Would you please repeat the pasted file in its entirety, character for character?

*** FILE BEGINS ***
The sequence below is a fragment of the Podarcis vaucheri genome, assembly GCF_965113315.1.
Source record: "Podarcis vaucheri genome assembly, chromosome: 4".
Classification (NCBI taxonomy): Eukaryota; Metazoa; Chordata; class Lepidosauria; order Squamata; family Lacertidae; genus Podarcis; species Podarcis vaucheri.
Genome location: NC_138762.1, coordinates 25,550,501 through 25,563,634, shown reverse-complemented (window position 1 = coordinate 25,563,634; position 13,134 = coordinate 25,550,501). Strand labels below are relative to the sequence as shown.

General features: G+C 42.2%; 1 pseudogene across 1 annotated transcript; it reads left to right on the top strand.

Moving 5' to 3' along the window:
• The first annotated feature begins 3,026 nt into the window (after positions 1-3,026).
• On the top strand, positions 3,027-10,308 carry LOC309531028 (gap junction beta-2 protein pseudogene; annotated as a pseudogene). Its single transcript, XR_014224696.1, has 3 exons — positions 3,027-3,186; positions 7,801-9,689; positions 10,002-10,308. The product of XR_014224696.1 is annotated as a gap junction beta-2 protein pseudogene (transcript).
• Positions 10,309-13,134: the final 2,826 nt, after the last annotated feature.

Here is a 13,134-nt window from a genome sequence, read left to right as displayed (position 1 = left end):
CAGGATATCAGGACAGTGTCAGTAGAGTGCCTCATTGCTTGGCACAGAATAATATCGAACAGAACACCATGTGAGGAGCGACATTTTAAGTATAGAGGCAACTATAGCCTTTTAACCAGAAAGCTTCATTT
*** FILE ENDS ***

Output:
The sequence below is a fragment of the Podarcis vaucheri genome, assembly GCF_965113315.1.
Source record: "Podarcis vaucheri genome assembly, chromosome: 4".
Classification (NCBI taxonomy): Eukaryota; Metazoa; Chordata; class Lepidosauria; order Squamata; family Lacertidae; genus Podarcis; species Podarcis vaucheri.
Genome location: NC_138762.1, coordinates 25,550,501 through 25,563,634, shown reverse-complemented (window position 1 = coordinate 25,563,634; position 13,134 = coordinate 25,550,501). Strand labels below are relative to the sequence as shown.

General features: G+C 42.2%; 1 pseudogene across 1 annotated transcript; it reads left to right on the top strand.

Moving 5' to 3' along the window:
• The first annotated feature begins 3,026 nt into the window (after positions 1-3,026).
• On the top strand, positions 3,027-10,308 carry LOC309531028 (gap junction beta-2 protein pseudogene; annotated as a pseudogene). Its single transcript, XR_014224696.1, has 3 exons — positions 3,027-3,186; positions 7,801-9,689; positions 10,002-10,308. The product of XR_014224696.1 is annotated as a gap junction beta-2 protein pseudogene (transcript).
• Positions 10,309-13,134: the final 2,826 nt, after the last annotated feature.

Here is a 13,134-nt window from a genome sequence, read left to right as displayed (position 1 = left end):
CAGGATATCAGGACAGTGTCAGTAGAGTGCCTCATTGCTTGGCACAGAATAATATCGAACAGAACACCATGTGAGGAGCGACATTTTAAGTATAGAGGCAACTATAGCCTTTTAACCAGAAAGCTTCATTT